My father was blamed for my competitiveness that sometimes showed itself in bursts of feistiness that would leave servants tongue-tied and nobles sputtering in disbelief, or Gavin face down in the dirt. Until he grew. We hadn’t wrestled since we were children, but at the sight of him beating me in a race, and then waiting for me to catch up while grinning wickedly made me want to tackle him.
“I think I won,” he said with a quirk of his eyebrow, eyes glinting in triumph.
“I wasn’t aware you were capable.” I replied, brushing past him.
“Capable of winning?” he sounded puzzled.
“No,” I did not turn around as I answered, “Capable of thinking.”
He said nothing, but his footsteps quickened until they were directly behind me.
I whirled, “What are you doing?”
He didn’t answer but stepped, grabbed me and threw me over his shoulder, spinning.
I squealed and pounded his back, laughing. He plopped me on the ground and fell down beside me, his laughter deeper and richer than I remembered.
We were under the trees, a slight opening in the canopy of branches above allowed for a beautiful clear view of the stars. I sighed at the sight of them, even though Gavin was still laughing at me. I ignored him.
For even though he laughed at me, I knew Gavin cared for me.
That knowledge blossomed like a flower in my heart. And feelings I hadn’t anticipated took root in that moment when I looked over at him, lying about a foot to the right of me, hands behind his head, gazing up at the star-studded sky.
He was all grown up now, at the age of twenty, a man. And a rather handsome one, at that.
“So, Fey,” he stated looking over his shoulder at me, “what are you escaping from this time?”
I looked at him, puzzled, blushing slightly for almost being caught studying him so intently.
“Councilors,” I said, turning my gaze back up to the sky, trying to calm the way my heart was beating, knowing he was looking at me, studying my profile. I felt him shift a little closer, his arm brushing against mine ever so slightly.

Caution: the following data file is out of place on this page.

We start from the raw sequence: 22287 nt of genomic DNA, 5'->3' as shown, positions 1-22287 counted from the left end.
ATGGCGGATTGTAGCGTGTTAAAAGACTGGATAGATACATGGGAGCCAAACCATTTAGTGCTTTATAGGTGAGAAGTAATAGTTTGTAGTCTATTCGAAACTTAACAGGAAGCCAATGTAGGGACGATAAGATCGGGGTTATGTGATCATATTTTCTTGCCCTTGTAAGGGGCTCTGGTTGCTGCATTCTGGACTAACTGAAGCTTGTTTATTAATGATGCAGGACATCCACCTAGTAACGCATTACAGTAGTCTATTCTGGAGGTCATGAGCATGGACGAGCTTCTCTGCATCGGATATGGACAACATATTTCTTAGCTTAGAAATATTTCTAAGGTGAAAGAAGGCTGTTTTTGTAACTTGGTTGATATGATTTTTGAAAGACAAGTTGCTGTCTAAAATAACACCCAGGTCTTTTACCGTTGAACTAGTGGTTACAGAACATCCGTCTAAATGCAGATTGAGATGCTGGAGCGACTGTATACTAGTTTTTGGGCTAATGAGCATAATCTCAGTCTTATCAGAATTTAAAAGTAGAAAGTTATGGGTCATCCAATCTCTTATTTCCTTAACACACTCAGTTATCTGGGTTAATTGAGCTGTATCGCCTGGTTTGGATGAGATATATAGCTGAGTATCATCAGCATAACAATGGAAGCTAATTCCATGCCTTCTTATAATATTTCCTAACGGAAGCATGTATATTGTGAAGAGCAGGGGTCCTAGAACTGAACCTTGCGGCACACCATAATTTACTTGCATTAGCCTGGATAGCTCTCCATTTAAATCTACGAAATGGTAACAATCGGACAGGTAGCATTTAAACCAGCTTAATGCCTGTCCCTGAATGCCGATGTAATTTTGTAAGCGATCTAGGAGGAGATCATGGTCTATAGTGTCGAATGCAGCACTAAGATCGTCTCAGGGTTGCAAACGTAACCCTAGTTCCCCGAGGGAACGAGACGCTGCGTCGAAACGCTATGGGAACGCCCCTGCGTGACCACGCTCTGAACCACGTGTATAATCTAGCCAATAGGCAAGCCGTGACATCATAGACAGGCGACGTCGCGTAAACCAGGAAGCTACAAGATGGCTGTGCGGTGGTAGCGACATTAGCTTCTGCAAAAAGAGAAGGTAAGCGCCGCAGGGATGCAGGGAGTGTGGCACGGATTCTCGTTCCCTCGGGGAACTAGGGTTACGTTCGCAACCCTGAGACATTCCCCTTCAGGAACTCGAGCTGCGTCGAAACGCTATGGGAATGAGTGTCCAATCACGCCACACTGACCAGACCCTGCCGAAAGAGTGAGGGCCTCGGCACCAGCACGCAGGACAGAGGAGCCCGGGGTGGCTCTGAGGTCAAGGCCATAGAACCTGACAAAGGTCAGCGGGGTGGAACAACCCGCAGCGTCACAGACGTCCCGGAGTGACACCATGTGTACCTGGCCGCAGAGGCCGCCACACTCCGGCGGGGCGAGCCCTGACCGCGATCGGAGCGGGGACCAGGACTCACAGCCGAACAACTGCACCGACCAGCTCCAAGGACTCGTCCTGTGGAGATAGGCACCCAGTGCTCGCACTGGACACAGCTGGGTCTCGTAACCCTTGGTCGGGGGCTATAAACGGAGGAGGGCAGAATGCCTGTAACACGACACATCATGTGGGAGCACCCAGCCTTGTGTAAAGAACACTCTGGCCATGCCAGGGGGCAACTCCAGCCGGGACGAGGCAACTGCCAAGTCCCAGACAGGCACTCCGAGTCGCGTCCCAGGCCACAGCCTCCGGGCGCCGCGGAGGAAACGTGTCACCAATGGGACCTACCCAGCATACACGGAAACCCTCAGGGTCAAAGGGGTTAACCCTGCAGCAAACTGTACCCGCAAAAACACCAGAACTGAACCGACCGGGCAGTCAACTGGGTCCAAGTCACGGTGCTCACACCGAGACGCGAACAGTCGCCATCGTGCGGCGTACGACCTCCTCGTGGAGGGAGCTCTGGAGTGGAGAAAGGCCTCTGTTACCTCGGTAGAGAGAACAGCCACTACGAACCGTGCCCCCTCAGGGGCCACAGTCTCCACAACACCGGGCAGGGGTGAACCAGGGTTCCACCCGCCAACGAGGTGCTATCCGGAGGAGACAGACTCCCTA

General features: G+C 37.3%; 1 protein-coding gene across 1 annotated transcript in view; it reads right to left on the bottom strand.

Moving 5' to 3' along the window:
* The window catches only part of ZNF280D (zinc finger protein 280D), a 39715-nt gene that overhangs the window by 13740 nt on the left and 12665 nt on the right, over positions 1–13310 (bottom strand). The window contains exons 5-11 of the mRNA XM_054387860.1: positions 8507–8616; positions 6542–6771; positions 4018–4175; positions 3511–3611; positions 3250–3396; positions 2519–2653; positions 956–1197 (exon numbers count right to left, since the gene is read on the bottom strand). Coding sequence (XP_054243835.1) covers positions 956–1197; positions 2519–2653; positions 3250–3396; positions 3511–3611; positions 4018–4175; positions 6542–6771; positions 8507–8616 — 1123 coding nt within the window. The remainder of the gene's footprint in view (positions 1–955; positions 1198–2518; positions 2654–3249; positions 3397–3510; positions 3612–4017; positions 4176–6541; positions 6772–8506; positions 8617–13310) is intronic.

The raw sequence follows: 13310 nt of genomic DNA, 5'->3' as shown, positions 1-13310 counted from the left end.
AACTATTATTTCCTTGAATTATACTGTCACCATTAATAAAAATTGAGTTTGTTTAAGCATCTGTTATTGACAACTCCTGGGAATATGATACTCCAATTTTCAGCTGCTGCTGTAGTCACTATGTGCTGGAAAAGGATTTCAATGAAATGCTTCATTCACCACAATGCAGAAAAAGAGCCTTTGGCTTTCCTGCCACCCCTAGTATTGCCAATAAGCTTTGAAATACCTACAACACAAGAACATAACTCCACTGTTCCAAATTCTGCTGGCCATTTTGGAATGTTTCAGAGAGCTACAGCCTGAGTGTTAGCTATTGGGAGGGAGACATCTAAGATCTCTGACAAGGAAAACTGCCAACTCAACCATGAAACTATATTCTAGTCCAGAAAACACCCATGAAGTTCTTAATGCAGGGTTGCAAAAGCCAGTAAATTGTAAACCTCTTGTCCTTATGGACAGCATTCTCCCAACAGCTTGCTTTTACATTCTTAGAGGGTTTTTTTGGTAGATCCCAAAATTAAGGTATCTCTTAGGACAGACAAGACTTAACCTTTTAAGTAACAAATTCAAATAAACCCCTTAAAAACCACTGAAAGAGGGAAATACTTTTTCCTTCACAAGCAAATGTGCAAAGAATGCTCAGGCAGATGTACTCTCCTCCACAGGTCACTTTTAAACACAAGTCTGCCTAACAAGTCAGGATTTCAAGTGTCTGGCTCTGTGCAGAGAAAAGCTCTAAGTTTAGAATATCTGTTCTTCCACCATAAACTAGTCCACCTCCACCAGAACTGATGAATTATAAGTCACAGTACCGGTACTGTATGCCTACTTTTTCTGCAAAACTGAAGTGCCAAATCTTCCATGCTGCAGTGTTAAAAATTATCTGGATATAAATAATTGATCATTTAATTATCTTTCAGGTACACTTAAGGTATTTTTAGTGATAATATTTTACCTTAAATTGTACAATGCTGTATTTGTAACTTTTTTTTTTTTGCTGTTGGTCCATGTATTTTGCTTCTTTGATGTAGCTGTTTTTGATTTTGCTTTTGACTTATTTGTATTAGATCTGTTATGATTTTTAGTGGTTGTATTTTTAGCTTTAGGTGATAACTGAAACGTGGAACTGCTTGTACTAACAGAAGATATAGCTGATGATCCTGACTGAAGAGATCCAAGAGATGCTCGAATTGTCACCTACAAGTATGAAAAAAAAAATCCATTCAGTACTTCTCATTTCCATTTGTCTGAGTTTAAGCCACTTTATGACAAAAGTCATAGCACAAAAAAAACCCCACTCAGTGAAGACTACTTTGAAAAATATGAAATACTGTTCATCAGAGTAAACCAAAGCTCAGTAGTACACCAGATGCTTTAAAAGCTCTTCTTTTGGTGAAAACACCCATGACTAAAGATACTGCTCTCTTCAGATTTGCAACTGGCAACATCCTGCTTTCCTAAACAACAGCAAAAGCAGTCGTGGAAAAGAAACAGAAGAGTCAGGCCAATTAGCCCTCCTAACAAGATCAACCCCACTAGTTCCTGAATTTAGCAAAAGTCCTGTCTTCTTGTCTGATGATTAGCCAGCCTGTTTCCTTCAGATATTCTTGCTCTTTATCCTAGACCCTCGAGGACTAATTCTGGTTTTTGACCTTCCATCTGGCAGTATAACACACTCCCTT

How did you know father was the man of your heart? It was a question I asked my mother more than once.
When he put his arms around me I felt . . . safe. As if that was where I had belonged all along.
I’d frowned, disappointed. That was it? I had demanded more of an explanation.
She had looked at me, thoughtful.
I just knew it in my heart.
How will I know? I’d asked.
Your heart will tell you. And you’ll be as certain as you are about the sky being blue and the grass being green.
I marveled at that. I wondered if I’d ever feel such a thing. I cast a glance over at Gavin, wondering what it would be like for him to hold me. But he was sitting up, rubbing his eyes tiredly.
“You’re exhausted,” I stated, feeling guilty for dragging him outside with me.
“We can go back inside.”
At the suggestion he shook his head and stood, “No. If we walk around I’ll wake up a bit.”
He extended his hand to me to help me stand, pulling me up so swiftly for a moment my feet left the ground. I laughed as he caught me. And I remained in his arms for a moment too long, looking up at him.
“What’s this?” his gaze shifted from me, arms dropping from about me to look back through the trees toward the castle.
“What?” I said, my voice surprised and slightly breathless, a bit embarrassed about the turn of my thoughts though Gavin couldn’t possibly have known what I was wondering.
He went a few strides before he answered, “There’s smoke.”
My heart rate quickened, “Smoke, where?” I glanced nervously about.
Gavin still didn’t turn to look at me, even when I went to stand beside him where he was at the edge of the orchard, looking across the field we had crossed, his gaze fixed on the glittering lights of the village laying at the foot of the castle hill outlined by the bright light from the clearness of the night sky. Surely enough, there was smoke rising ever steadily from it, increasing. I saw the flames lit. And then I heard the people screaming.
“We’re under attack.”
Without another word we reached for each other, clasped hands, and raced back to the castle.